A proposal by a Southern Arizona lawmaker could make it easier for groups to propose their own state laws and constitutional amendments.
But Rep. Mark Finchem, R-Oro Valley, said that’s not his goal.
Finchem said the current process of having to verify hundreds of thousands of signatures on initiative petitions within days of their being turned in has effectively broken the system. The result, he said, is creating a nearly impossible hurdle for the county recorders who have to complete that task.
The last-minute crunch also means less time for initiative foes to examine the petitions and try to challenge their validity through litigation.
His solution: Allow initiative organizers to collect signatures online.
The idea is not unique. State lawmakers approved a similar system for candidate petitions years ago.
But prior suggestions to expand that to ballot measures have gone nowhere amid concern by some – largely Republicans – that it is too easy for special interests to bypass the Legislature and take proposals directly to voters.
Finchem does not dispute that allowing online petitions would remove some of the hurdles that initiative organizers now face. That includes the need to hire paid circulators.
But he said anything that eliminates having people in the streets gathering signatures for often-complex measures actually could help screen out some of the proposals. Finchem said would-be signers would have the time to actually read the full measure themselves as opposed to listening to a circulator’s 20-second description, a description he said is unlikely to shed light on all a measure would do.
The proposal, HB 2021, drew praise from Sandy Bahr, lobbyist for the Arizona chapter of the Sierra Club.
More significant, Bahr and her organization have been involved in putting multiple measures on the ballot when they said lawmakers did not act, ranging from a ban on leg-hold traps on public lands to an optional system of public financing for statewide and legislative candidates.
She said the measure would end the “double standard” where lawmakers decided it’s perfectly OK to gather nominating signatures for themselves electronically but have so far made it off-limits to initiative drives.
Bahr said the change also could result in fewer legal challenges to ballot measures like the kind that kept voters this from considering a ban on “dark money” anonymous campaign spending. It got knocked off the ballot in part because foes subpoenaed petition circulators; when they did not show up in court, all the signatures they gathered were disqualified.
No circulators means no such challenges to signatures.
The change, if approved, comes as the hurdle to get measures on the ballot, determined by the number of people who voted in the last gubernatorial election, just increased sharply. It now takes 237,645 valid signatures to propose a change in state law; a constitutional measure needs 356,467.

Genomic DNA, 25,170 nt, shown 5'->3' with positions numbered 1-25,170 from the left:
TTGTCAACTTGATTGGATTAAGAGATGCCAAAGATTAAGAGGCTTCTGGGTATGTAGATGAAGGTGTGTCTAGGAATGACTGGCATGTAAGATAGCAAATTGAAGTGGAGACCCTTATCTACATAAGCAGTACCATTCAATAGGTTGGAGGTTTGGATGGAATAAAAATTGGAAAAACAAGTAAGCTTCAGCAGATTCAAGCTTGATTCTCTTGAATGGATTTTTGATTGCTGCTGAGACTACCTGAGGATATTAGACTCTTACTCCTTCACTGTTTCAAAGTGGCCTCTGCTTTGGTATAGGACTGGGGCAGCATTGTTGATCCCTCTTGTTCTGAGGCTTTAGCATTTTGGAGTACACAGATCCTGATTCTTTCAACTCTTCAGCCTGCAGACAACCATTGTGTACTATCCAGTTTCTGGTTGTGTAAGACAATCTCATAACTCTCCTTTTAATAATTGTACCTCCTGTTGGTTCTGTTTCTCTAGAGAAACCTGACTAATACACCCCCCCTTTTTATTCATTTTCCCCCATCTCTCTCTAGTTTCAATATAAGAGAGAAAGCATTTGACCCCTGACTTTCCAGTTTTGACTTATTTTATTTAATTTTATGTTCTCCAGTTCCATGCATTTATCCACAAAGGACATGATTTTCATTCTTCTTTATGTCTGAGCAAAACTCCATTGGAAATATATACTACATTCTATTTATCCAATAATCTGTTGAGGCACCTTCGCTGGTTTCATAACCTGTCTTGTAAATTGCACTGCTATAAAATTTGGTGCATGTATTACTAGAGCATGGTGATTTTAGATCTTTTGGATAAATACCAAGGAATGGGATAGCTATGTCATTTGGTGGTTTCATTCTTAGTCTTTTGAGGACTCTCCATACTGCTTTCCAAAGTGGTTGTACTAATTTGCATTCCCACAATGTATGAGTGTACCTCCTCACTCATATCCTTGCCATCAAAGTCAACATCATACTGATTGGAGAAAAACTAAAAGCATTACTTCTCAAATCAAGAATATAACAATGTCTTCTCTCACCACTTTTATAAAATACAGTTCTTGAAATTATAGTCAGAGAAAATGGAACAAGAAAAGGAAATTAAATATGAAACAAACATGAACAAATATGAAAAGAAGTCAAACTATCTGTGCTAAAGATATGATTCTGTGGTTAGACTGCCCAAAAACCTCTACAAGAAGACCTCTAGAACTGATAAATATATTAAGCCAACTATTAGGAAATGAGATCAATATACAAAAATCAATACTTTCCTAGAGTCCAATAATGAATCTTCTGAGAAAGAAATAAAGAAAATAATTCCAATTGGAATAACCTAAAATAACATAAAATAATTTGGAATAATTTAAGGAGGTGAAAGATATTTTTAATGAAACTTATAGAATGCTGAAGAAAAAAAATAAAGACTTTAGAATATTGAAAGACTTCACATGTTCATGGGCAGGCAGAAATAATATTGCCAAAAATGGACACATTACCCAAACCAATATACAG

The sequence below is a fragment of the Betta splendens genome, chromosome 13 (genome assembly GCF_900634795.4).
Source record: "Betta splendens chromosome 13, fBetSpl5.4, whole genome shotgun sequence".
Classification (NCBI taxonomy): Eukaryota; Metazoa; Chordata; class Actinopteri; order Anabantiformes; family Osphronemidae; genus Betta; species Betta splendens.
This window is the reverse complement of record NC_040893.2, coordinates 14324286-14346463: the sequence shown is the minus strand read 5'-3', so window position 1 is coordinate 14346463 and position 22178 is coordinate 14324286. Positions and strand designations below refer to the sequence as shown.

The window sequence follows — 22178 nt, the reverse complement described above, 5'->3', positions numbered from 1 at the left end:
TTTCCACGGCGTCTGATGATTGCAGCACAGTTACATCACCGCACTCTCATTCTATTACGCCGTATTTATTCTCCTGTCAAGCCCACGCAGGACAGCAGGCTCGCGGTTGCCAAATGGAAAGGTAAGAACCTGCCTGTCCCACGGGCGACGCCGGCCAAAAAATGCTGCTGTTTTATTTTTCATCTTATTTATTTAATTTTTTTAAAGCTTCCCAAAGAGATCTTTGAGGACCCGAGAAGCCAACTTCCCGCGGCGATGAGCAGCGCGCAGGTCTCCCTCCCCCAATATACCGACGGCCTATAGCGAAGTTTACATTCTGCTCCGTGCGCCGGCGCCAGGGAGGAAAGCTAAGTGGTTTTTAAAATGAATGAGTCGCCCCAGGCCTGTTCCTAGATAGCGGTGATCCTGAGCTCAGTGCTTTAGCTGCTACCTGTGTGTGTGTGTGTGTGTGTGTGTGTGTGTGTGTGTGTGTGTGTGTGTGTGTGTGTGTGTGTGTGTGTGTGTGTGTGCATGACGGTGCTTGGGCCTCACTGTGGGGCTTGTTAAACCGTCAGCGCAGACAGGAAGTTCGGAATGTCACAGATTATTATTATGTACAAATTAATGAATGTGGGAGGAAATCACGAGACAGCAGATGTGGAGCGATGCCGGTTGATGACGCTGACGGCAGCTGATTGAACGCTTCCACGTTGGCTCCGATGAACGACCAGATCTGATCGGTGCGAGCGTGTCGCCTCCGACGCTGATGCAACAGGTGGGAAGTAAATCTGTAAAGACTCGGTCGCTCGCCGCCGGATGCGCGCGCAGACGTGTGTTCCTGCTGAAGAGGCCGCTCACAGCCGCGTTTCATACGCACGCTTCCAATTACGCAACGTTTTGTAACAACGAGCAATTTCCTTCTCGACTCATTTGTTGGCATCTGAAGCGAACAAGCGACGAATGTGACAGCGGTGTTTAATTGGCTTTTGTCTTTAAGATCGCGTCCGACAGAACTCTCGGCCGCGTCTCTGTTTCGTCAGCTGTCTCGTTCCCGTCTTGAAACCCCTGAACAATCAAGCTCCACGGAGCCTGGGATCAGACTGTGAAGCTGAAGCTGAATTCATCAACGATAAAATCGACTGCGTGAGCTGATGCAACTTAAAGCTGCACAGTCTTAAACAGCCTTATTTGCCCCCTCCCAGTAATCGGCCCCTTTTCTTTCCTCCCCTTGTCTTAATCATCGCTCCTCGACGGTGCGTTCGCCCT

Finchem said he’s no fan of ballot measures.
He derided the recently approved Proposition 126 as creating “policy at the ballot box.”
Finchem said few people actually read the text of the measure to permanently ban taxes on services, relying instead on explanations offered by petition circulators who he said never explained that eliminating such a levy probably also eliminated any chance of ever getting rid of the state income tax. And Finchem said he saw it himself when he was approached to sign that initiative petition.
“They would give me this description that I knew was just patently incorrect,” he said.
All that, he said, could be minimized with an online signature-gathering process where both the legally required 100-word description and the full text are available for voters to peruse at their leisure.
This all relies on ServiceArizona, an online web site operated by the state Department of Transportation. While that is mostly known as a place to renew vehicle registrations, submit change of address and get replacement driver licenses, it also is linked to the Secretary of State’s Office. That means people can register to vote or change their party registration on the site.
It is that electronic link between the two agencies that now allows people to “sign” online candidate petitions at the Secretary of State’s web site, with their identity and voter registration automatically verified electronically. HB 2021 would simply extend that to ballot measures.
Finchem said this change also would lead to real-time reports of how many verified signatures have been submitted, important information for both initiative supporters and foes as they approach the early July deadline in even-numbered years.
Bahr pointed out that the legislation also would affect referendum drives, where voters seek to repeal something that lawmakers adopted. That’s precisely what happened this year with Proposition 305, which overrode the 2017 decision by the Legislature to expand who could get vouchers of tax dollars to attend private and parochial schools.
She said an online process would be particularly helpful in those situations, as the necessary signatures — 118,823 for future years — have to be gathered within 90 days of the end of the legislative session. And that, Bahr noted, often is in the summer when the Arizona heat makes personal signature-gathering more difficult.
Finchem is under no illusion that an online process would eliminate paper petitions or even paid circulators. And nothing in his measure mandates online signatures.
But Finchem said any signatures gathered – and verified – electronically means county recorders will have fewer signatures on paper to have to review and verify.